The House of Rumour

Posted on May 09 in Fiction, What We're Reading by

The House of Rumour is an hugely enjoyable novel that melds and twists genres ‘historical’ ‘literature, ‘sci-fi’. Starring an amazing array of disparate historical characters including Rudolf Hess, Aleister Crowley, Jim Jones, L Ron Hubbard, Ian Fleming, et al, Arnott cleverly links their varying real biographies in a conceit that ties strands of mid-20th Century mythology. Hess’s 1941 flight to Scotland, early rocket science, British wartime intelligence service, and Crowley’s paranormal myth-making and sexual libertarianism all converge, reflecting and refracting the 20th century experience. more…

Women Are Heroes

Posted on Apr 11 in Featured, Photography, Uncategorized by

Jr is a French urban activist/street artist who has taken pasting to another level. His book from a few years ago, 28 Millimetres quickly sold out and has never been reprinted. In this most recent book, Women are Heroes, JR has taken portraits of women across the third world. These are then blown up into huge prints and with community involvement posted on buildings, train carriages, roads, favela walls etc. Some are printed on tarps and used as roofing in slums. The huge portraits, these women, then stare back out at the community, saying both: ‘I am here, see me’ and ‘I am here, witnessing’. Incredibly powerful in their construction and beauty. My favourite is the train posters, see this clip

Beautiful Whale

Posted on Apr 05 in Photography by

I’m not usually a sucker for whale photos, but Austin’s new book Beautiful Whale is pretty stunning (is whale porn a genre?). Austin has spent a lot of time with the whales he photographs and is able to get close to the animals. the close-ups in particular are awe-inspiring. Beautiful Whale is similar in tone to Nick Brandt’s African animals.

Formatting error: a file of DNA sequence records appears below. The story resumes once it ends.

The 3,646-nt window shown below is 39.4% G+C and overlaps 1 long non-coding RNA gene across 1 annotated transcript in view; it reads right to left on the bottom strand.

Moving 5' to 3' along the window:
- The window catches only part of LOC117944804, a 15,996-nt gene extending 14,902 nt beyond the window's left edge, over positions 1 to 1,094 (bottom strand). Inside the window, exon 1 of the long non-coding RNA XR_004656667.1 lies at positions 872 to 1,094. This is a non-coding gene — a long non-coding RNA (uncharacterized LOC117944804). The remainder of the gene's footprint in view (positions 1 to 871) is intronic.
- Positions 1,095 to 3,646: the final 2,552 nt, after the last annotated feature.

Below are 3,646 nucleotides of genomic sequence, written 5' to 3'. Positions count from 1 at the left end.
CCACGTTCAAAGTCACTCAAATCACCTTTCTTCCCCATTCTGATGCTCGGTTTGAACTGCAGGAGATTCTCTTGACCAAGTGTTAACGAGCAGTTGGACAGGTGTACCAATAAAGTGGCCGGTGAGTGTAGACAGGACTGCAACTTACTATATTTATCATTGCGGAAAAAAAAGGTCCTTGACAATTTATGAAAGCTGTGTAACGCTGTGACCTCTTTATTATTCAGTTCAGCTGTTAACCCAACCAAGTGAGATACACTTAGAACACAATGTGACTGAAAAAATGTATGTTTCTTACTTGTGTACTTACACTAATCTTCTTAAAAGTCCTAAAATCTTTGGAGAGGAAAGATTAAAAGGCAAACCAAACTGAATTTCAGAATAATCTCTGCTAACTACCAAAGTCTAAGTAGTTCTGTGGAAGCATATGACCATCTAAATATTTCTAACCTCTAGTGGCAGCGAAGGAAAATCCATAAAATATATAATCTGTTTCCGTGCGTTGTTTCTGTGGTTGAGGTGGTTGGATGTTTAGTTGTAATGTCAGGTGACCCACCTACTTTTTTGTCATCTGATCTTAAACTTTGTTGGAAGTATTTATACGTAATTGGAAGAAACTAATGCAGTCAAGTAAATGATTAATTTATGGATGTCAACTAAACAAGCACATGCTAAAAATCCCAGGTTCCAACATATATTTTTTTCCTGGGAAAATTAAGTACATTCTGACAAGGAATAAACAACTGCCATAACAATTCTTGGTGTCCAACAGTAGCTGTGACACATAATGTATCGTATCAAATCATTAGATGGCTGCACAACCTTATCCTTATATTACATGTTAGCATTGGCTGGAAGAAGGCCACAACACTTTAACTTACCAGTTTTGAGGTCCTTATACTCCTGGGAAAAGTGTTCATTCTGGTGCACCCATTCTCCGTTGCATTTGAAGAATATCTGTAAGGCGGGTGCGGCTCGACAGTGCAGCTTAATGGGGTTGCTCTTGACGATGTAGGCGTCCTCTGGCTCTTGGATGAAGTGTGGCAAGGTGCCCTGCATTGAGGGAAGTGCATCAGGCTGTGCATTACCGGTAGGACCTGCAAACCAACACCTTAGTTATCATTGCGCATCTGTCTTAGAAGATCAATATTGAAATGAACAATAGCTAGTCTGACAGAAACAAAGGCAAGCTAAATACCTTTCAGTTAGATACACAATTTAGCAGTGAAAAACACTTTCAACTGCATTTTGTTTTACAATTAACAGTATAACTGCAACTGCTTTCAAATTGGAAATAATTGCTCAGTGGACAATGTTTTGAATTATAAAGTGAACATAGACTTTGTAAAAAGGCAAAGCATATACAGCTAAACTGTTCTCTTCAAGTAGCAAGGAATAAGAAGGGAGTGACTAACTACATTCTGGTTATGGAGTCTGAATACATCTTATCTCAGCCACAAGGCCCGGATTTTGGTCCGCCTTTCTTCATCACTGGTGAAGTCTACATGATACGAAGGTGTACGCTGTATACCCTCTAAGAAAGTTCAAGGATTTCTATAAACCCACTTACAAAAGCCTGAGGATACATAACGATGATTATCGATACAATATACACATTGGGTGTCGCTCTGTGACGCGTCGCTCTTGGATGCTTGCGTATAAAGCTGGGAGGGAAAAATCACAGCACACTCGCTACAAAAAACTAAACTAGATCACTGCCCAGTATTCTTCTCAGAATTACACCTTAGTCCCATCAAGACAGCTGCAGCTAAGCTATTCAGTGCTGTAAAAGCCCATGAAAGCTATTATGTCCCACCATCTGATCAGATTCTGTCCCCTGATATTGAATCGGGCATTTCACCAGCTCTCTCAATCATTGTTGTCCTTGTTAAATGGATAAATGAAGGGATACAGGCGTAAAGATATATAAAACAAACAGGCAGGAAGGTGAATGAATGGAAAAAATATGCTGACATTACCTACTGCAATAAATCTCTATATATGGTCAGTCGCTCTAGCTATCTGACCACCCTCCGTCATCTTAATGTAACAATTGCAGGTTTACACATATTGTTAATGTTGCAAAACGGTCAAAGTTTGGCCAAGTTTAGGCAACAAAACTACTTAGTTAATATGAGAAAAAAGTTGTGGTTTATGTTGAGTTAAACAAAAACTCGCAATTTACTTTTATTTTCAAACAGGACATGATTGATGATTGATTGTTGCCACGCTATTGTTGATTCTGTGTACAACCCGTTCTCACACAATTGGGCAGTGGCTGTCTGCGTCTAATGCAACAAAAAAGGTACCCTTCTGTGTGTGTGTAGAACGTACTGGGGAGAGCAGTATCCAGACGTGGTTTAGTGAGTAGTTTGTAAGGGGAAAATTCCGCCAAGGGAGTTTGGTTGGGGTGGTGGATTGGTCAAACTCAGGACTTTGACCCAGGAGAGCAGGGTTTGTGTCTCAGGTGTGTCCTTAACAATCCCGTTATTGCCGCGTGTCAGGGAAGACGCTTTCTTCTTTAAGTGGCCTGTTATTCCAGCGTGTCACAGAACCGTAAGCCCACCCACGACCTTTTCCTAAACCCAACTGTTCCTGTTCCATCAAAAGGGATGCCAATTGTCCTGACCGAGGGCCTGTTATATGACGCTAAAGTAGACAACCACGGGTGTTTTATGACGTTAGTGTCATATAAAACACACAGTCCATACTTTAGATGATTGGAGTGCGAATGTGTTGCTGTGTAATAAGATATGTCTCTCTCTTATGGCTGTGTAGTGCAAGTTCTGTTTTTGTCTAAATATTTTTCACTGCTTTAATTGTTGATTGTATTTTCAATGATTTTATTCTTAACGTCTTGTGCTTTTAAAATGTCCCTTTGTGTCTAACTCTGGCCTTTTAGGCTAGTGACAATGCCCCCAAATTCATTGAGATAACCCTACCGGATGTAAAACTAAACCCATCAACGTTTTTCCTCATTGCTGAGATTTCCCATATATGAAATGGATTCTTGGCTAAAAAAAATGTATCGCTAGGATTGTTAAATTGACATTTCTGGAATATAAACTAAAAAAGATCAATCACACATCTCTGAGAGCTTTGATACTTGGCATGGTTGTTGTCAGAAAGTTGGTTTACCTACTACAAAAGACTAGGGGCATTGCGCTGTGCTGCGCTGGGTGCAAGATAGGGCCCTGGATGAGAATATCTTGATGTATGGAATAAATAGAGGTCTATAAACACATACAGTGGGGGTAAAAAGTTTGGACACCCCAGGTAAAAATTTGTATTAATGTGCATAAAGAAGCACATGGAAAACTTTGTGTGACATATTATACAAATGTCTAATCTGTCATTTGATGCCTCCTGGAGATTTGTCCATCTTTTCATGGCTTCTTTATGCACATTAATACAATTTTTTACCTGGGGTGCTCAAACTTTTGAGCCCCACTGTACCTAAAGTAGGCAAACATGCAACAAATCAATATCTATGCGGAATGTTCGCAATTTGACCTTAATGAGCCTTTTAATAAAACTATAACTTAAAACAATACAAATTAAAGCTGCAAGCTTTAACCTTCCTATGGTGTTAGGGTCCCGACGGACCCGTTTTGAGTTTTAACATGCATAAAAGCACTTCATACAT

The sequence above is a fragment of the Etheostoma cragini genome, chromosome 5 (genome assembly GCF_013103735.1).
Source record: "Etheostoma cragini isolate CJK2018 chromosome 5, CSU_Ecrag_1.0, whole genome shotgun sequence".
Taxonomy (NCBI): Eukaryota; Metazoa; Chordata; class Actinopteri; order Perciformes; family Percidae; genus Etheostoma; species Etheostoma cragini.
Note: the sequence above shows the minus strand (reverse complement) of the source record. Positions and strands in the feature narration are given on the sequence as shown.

Born Weird

Posted on Mar 16 in Fiction, What We're Reading by

The Weirds have always been a little peculiar, but not one of them suspected that theyd been cursed by their grandmother. This reviewer has long been a fan of Andrew Kauffman’s previous works; the short novellas All My Friends Are Superhero’s and The Tiny Wife. Kauffman has a level of skill in weaving the supernatural with the everyday that few budding novelists have and this is amply showed in his latest and longest tale to date, Born Weird.

Born Weird is set in Kauffman’s home country of Canada and focuses on a family of five children; Angie, Kent, Lucy, Abba and Richard. Each at the moment of their birth were gifted with blessings to help them through life by their grandmother; from strength to the ability to forgive. However, these blessings became double edged swords and each sibling struggles to live a normal life as adults, often failing. more…

The James Bond Archive 007

Posted on Feb 14 in Film by

Celebrating the 50th anniversary of the most successful and longest-running film franchise in cinema history! Made with unrestricted access to the Bond archives, this XL tome recounts the entire history of James Bond in words and pictures – including photos, designs, storyboards, and production materials. The result is the most complete account of the making of every James Bond film ever made, from Dr. No (1962) to SkyFall (2012). more…

Return of a King: The Battle for Afghanistan

Posted on Feb 03 in History, What We're Reading by

In 1839 the British invaded Afghanistan for the first time in an attempt to return a leader of their liking, Shah Shuja, to the throne. With almost 20,000 troops, they established control of the country, attempting to sure up the interests of the East India Company. Within two years, the first British occupation foundered and Britain suffered it’s greatest humiliation of the nineteenth century. The British were forced to withdraw at the beginning of an Afghani winter in October 1841. Of the approx 16,500 that left Kabul for India, only one man would make it down through the pass (see famous painting above).